Simply put, FDA stonewalled judicial review — until now. Before Plaintiffs filed this case, FDA ignored their petitions for over sixteen years, even though the law requires an agency response within “180 days of receipt of the petition.” But FDA waited 4,971 days to adjudicate Plaintiffs’ first petition and 994 days to adjudicate the second. Had FDA responded to Plaintiffs’ petitions within the 360 total days allotted, this case would have been in federal court decades earlier. Instead, FDA postponed and procrastinated for nearly 6,000 days.
This is a key issue – and one which was barely covered in the media. For most journalists, abortion was settled long ago. It is the status quo. Which is precisely the point, contends Kacsmaryk. Delay created the status quo.
Chemical abortion is only the status quo insofar as Defendants’ unlawful actions and their delay in responding to Plaintiffs’ petitions have made it so. The fact that injunctive relief could upset this “status quo” is therefore an insufficient basis to deny injunctive relief.
In short, the FDA pulled every bureaucratic trick in the book to keep opponents of medication abortion from questioning the approval process – “sixteen years of delay, dawdle, and dithering”.
Kacsmaryk is a judge, not a pro-life activist, although he appears to be sympathetic to the arguments about the humanity of unborn children. He is supposed to assess cases on their legal merits. And that is what he did. He was scathing as he exposed some of the FDA’s stratagems for ensuring that mifepristone would be approved with almost no restrictions.
Take, for instance, the provisions of the Comstock Act. Though often criticised and ridiculed, it is still on the books. It declares that certain things cannot be sent by mail: “[e]very article or thing designed, adapted, or intended for producing abortion, or for any indecent or immoral use…” [emphasis added]. The plain language of the law excludes distribution of medication abortion through the mail.
Consider also the fact that the FDA fudges its statistics about the dangers of mifepristone. Originally abortion doctors were required to report all non-fatal serious adverse effects of the drug. But in 2016, the FDA eliminated that requirement. “FDA repeatedly altered its original decision by removing safeguards and changing the regulatory scheme for chemical abortion drugs,” writes the judge.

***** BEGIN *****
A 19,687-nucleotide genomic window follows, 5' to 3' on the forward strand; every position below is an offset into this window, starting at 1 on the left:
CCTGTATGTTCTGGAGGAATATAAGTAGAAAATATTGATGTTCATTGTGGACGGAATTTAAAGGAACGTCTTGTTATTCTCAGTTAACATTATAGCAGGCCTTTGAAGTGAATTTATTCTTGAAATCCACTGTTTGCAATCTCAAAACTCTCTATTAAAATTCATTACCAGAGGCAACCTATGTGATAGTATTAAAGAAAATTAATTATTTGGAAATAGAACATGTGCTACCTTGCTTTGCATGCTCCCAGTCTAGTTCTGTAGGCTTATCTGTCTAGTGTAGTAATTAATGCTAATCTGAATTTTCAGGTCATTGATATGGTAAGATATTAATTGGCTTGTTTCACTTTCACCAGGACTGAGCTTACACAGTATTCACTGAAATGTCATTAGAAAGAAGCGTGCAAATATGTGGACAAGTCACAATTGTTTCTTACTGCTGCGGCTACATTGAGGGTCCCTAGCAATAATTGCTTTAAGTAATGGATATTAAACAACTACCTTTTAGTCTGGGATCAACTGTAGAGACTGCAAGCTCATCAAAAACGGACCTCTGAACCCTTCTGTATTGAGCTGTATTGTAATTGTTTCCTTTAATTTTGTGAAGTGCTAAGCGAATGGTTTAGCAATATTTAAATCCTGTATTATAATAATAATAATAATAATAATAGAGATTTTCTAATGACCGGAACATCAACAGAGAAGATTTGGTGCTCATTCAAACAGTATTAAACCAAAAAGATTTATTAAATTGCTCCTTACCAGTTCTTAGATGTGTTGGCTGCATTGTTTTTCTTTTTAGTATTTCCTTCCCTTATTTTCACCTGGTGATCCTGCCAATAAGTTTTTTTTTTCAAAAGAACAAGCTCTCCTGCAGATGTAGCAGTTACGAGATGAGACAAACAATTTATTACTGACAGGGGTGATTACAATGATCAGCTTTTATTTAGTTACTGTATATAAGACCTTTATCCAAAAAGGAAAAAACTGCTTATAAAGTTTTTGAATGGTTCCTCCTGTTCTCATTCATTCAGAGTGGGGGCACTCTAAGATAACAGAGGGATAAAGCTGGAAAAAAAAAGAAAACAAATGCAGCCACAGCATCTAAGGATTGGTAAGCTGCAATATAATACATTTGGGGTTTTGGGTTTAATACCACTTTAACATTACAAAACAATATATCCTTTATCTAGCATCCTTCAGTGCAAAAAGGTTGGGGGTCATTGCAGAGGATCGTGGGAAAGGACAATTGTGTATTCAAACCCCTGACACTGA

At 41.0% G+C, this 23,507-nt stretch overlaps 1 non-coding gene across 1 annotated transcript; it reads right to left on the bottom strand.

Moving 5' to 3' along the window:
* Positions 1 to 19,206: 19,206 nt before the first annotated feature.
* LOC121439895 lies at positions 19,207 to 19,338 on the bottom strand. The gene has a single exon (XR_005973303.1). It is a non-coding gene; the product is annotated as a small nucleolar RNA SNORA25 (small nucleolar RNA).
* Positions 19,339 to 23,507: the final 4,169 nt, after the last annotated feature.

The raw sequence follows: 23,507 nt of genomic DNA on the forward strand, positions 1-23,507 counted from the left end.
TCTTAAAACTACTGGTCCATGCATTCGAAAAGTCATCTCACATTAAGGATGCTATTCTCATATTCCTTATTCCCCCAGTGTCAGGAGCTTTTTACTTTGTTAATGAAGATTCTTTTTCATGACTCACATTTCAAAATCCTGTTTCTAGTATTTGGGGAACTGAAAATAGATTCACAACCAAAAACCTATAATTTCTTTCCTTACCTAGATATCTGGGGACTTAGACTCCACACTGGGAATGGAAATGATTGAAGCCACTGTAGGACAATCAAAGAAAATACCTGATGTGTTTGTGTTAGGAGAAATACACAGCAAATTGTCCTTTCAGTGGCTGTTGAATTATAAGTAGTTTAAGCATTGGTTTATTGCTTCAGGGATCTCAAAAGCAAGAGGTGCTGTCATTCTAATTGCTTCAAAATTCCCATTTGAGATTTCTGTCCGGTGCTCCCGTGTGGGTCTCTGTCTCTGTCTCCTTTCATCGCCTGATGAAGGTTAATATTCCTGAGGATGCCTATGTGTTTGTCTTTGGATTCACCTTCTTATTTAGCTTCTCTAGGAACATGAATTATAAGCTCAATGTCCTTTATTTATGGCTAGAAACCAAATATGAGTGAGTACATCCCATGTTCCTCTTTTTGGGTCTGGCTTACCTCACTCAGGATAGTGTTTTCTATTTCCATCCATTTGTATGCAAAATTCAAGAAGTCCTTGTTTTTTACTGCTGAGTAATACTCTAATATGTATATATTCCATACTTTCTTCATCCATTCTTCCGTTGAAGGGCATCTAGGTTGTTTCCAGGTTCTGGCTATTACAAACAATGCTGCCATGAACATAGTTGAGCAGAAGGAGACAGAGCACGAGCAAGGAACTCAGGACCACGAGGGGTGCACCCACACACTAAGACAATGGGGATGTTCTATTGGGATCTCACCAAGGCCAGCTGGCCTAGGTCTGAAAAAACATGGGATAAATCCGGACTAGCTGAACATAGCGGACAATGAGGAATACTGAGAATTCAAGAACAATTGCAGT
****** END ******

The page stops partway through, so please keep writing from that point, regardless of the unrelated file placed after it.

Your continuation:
… it is circular and self-serving to practically eliminate an “adverse event” reporting requirement and then point to a low number of “adverse events” as a justification for removing even more restrictions than were already omitted in 2000 and 2016. In other words, it is a predetermined conclusion in search of non-data — a database designed to produce a null set. But even if FDA’s explanation[s] were well-reasoned, the actions would still run afoul of the Comstock Act …
Kacsmaryk concludes that the thread which runs through the FDA’s treatment of this controversial drug is truckling to political pressure:
The Court does not second-guess FDA’s decision-making lightly. But here, FDA acquiesced on its legitimate safety concerns — in violation of its statutory duty — based on plainly unsound reasoning and studies that did not support its conclusions. There is also evidence indicating FDA faced significant political pressure to forego its proposed safety precautions to better advance the political objective of increased “access” to chemical abortion …
On April 7, the day the duelling decisions were handed down, the Oregon Attorney-General, Ellen Rosenblum, crowed on Twitter: “Don’t be too distracted by the breaking news out of Texas—we got a BIG WIN in the case led by Oregon and Washington (and joined by 16 other states).”
Opening the champagne may be premature. If this case goes to the Supreme Court – as seems likely — Kacsmaryk’s forensic dissection of the FDA’s games could be a template for the Roberts Court’s own findings. It exposes the shabby tricks that the FDA has been playing for years to defend an indefensible drug.